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Local area continues to get pummeled by snow


TRURO - Heard the news? Only one more day till spring.

Yeah right. Big ha ha, eh. Not even a good early April Fool's joke.

Want some more news? Winter's not done messing with us yet.

Spring officially begins in our area at 7:46 p.m. on Friday but one glance outside is enough to tell you that in reality, it's certainly not around the next corner.

And the long-term prediction offered by Environment Canada meteorologist Linda Libby on Wednesday offered no greater promise.

"Hi Linda, how are you today?" a reporter asked, while seeking some weather-related info.

"Enjoying the fun weather that I think you're getting as well," she replied, with a chuckle, from her office in Charlottetown.

"Well, I'm glad you're enjoying it (no chuckle)," a snarky reporter responded.

"That was a little sarcasm but I think we've all resorted to that by now," Libby said. "We're getting a little fatigued with it."

Fatigued or not, Libby predicted we can look forward to the chance of flurries continuing into Thursday and with a further possibility of additional snow over the weekend (although that could change to rain).

(And, an aside, the Old Farmer's Almanac is predicting periods of snow at least into mid April).

Further, Libby said, Environment Canada is predicting colder-than-normal temperatures over the next three months, with the greatest possibility of that occurring in April.

So far this winter, Libby said, the Truro area has received 214.8 centimetres (84.5 inches) of snow. (For sports buffs, that's about the height of Shaquille O'Neal.)

That was only up to Monday and does not include what the area received over the past two days.

The average winter snowfall for the Truro region over the past 30 years is 214.7 cm, she said, but that is right through until the last snowfall of the season, which for this year is still well over the horizon.

"You've still got about a month and a half to go yet," Libby said.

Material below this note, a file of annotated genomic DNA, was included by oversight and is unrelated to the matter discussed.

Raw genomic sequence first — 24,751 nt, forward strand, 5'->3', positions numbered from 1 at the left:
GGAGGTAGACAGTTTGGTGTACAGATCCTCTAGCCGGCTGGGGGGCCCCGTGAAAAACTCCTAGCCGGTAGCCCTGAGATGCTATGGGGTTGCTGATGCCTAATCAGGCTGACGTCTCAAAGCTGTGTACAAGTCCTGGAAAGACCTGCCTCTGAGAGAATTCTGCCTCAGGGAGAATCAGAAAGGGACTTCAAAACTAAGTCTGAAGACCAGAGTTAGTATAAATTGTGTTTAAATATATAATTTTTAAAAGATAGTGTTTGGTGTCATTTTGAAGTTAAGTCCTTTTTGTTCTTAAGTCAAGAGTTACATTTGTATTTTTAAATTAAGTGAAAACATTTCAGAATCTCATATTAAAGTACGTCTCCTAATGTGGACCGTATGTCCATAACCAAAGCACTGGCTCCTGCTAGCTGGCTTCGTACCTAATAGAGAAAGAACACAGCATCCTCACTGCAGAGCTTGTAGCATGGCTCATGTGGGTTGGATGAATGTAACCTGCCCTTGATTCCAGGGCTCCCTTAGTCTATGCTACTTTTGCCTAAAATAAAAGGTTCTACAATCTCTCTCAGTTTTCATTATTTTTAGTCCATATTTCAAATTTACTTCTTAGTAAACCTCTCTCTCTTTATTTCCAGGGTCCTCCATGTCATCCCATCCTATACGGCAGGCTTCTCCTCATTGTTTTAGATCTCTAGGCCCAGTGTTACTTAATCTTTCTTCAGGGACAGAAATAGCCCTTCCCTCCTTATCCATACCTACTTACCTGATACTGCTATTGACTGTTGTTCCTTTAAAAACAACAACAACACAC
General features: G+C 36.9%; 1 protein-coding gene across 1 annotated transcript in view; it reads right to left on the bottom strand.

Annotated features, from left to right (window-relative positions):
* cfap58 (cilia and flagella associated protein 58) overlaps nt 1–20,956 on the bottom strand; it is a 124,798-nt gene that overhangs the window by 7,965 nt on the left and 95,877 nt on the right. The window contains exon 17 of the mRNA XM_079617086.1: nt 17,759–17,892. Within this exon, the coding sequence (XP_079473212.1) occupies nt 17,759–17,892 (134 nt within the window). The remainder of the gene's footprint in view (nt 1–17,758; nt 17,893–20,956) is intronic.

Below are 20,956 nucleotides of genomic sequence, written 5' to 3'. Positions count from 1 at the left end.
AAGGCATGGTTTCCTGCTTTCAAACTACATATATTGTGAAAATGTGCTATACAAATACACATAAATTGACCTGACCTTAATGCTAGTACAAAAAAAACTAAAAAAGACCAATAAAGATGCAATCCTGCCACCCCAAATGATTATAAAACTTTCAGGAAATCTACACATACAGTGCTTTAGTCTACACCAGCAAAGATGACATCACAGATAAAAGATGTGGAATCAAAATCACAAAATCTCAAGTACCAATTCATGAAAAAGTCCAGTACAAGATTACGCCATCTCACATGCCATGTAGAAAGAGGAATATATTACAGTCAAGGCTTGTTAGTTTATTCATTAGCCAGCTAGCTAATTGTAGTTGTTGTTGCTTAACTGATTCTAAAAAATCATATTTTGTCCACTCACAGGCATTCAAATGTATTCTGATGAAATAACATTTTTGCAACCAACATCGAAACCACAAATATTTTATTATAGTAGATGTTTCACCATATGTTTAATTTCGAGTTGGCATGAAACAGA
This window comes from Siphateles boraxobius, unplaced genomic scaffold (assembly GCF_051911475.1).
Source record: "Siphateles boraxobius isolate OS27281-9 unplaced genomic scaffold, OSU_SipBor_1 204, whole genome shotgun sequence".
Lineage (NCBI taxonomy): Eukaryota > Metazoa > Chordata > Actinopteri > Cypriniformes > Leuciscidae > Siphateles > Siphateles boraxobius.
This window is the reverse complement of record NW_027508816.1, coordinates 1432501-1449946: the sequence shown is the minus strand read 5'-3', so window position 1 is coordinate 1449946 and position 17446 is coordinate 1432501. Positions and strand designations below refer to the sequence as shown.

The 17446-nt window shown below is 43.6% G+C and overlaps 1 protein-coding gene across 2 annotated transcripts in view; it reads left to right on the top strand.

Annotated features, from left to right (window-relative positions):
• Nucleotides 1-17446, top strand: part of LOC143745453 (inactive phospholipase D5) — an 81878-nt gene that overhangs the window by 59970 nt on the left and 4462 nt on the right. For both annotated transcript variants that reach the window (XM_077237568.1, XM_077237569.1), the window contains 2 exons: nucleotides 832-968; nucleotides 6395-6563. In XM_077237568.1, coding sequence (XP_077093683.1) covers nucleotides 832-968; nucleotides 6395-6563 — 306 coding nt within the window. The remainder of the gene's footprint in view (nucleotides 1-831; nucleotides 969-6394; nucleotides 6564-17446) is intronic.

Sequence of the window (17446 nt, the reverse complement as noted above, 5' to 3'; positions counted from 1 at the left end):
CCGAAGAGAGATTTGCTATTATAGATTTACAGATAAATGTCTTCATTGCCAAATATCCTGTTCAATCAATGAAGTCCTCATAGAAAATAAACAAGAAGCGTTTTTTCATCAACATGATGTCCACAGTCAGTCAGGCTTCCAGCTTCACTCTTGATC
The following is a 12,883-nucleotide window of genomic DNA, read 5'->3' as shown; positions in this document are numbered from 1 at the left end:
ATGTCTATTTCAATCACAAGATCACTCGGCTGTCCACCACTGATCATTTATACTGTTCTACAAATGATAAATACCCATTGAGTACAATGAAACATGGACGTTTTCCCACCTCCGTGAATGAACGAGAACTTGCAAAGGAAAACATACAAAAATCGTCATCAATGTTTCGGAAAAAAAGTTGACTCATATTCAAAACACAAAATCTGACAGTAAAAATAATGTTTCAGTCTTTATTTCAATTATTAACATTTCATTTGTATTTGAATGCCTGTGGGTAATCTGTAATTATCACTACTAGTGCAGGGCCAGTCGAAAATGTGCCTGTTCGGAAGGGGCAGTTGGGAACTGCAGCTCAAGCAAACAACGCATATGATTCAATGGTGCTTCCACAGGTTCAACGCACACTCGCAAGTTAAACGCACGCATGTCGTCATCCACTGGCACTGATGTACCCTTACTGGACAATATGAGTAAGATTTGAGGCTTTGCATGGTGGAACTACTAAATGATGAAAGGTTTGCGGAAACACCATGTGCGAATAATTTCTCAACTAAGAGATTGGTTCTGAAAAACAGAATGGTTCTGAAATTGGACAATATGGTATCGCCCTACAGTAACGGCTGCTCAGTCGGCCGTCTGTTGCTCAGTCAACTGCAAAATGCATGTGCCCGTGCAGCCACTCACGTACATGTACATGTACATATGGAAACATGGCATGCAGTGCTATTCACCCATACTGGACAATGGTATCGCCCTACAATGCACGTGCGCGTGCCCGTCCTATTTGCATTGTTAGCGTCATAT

As of Monday the remaining on-ground-snow accumulation at the automatic weather station in Debert was recorded as 113 cm.

The previous record snow-depth accumulation from that site was on March 11, 1986, Libby said, which was recorded at 63 cm.

"So right now it does look like this year will be significantly higher."

Truro resident Kelly Burgess, who struggled to keep up with the falling snow as she shoveled her driveway on Wednesday, had two words to describe the latest storm.

"It's daunting," she said. "And I love a good snowstorm but this one did fill me with a bit of dread."

Not only because of the shoveling she had to do, Burgess said, but because it forced her to miss a day of work.

"The ironic thing is I work at a ski hill and we had to close."

David Leger, a sidewalk plow driver for the Town of Truro, said he has been working 16-hour shifts to try to keep abreast of the ever-accumulating snow.

"Oh, this is unbelievable this winter. This is the worst winter I ever seen," he said. "White Juan, it was here, it came all in one day. This here just keeps coming every night. Building up and building up. I got nowhere to blow it. It keeps coming back down behind me.

Despite the long shifts and unrelenting conditions, however, Leger said some residents are not exactly appreciative of his efforts.

"I had a lady give me a finger the other day because I pulled out of a blind driveway. So anyway, the next day she was standing out at her driveway and she apologized for giving me the finger," he said.

"That's alright, I said, I have had shovels thrown at me (after plugging up a driveway), a finger ain't nothing."

But with nowhere else for the snow to go, Leger said, things are pretty much out of his control.

"I ain't God. I can't send it back up," he said.